David Satter's account of Russia's criminal state is savagely bleak. Did the state really kill hundreds of its own people to justify the second Chechen war?
The camps were a microcosm of the Soviet Union, which may be why so few contemporary Russians want to think very much about them
Out of dereliction, St Petersburg is re-emerging as a great Russian city. The concrete of communism has peeled off to reveal a human logic in the streets, and the return of a belle époque atmosphere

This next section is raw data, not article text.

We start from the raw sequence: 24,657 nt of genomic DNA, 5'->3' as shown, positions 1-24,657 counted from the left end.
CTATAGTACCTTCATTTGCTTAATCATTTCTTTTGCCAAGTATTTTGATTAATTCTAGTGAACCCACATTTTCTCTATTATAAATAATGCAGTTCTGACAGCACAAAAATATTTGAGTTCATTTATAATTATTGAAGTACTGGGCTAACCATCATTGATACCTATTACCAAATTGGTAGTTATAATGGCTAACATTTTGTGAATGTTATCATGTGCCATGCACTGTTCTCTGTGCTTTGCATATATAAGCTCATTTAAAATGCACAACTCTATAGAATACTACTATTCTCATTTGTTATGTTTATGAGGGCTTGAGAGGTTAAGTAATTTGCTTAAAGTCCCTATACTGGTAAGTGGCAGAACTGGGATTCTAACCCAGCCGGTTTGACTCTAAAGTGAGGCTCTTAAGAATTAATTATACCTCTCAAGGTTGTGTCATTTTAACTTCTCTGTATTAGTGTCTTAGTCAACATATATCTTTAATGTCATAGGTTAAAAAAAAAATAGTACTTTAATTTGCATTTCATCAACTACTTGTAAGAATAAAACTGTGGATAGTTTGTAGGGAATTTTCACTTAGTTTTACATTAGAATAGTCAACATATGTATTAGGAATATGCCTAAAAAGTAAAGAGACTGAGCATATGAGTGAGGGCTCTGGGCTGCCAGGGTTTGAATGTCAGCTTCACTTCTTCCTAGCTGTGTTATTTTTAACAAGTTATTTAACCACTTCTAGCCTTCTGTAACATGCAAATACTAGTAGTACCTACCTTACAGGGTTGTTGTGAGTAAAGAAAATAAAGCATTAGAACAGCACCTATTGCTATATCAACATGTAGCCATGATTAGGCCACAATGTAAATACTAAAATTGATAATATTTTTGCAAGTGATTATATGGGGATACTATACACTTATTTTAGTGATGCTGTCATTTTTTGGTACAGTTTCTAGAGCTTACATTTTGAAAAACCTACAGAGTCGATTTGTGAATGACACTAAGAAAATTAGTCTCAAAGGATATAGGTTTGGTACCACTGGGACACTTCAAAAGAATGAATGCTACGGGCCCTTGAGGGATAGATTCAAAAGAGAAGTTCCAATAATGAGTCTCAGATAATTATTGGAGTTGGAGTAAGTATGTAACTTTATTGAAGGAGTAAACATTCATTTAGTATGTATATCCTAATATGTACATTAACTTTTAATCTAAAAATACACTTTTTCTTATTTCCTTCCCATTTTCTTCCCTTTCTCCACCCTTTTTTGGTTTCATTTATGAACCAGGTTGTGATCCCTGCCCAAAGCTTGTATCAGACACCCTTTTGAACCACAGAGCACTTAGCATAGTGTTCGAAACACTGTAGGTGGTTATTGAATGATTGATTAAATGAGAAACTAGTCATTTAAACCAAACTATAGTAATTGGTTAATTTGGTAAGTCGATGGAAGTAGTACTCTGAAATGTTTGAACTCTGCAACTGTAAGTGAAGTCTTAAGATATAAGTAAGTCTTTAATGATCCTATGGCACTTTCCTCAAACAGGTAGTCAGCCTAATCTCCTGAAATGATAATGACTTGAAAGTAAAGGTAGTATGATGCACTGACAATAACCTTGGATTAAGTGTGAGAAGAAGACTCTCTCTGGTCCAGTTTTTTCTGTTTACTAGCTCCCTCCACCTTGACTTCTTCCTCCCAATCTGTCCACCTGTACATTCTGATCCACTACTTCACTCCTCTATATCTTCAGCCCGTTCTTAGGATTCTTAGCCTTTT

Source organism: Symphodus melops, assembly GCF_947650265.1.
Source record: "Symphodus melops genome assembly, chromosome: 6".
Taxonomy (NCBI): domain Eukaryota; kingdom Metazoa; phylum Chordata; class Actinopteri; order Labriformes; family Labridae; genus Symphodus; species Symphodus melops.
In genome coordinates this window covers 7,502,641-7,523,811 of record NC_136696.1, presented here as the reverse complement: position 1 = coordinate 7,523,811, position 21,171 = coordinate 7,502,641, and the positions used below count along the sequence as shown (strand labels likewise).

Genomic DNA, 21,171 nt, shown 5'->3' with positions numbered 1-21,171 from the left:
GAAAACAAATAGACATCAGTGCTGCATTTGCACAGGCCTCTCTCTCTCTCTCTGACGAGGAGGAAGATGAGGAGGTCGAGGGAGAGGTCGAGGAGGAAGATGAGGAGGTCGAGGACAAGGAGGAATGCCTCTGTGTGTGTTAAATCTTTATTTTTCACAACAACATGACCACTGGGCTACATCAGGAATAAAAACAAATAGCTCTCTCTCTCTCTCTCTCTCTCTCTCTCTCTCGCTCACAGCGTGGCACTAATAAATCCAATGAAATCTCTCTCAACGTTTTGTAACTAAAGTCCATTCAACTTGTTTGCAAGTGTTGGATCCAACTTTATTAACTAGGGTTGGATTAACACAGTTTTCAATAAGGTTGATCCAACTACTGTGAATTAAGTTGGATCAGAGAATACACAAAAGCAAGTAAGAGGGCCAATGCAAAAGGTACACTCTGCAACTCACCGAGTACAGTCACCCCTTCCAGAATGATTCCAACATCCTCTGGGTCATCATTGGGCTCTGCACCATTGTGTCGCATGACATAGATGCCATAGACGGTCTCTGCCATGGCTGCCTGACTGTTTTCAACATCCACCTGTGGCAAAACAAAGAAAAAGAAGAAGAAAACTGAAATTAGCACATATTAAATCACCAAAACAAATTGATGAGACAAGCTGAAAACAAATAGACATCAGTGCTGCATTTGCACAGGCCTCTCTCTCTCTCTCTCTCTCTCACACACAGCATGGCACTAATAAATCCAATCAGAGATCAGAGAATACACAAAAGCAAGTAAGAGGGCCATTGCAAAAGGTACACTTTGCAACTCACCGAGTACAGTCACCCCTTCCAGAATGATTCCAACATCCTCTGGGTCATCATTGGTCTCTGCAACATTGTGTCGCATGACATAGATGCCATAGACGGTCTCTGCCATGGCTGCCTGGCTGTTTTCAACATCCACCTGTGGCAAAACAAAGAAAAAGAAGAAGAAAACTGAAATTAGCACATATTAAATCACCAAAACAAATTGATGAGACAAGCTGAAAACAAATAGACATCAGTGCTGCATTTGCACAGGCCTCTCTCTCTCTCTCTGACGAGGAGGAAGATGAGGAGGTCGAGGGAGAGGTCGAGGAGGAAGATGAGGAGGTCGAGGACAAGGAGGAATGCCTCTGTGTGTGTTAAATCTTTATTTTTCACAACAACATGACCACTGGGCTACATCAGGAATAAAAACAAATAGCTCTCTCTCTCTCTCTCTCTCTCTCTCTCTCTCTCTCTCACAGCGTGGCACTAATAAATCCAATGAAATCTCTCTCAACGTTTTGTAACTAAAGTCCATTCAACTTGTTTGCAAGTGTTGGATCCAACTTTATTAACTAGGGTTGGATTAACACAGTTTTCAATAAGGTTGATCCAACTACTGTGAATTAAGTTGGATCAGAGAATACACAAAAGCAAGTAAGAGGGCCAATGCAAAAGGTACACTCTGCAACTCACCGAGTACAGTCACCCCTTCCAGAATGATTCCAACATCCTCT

Martin Amis's Koba is another exhibitionist work-yet endearing and instructive. A Harry Pottering among the ruins of 20th-century political illusions
Joseph Frank has completed his five-volume biography of the Russian genius
Moscow theatre is starting to vibrate as powerfully as the streets
After a decade of asset stripping and capital flight the Russians are finally investing in their own economy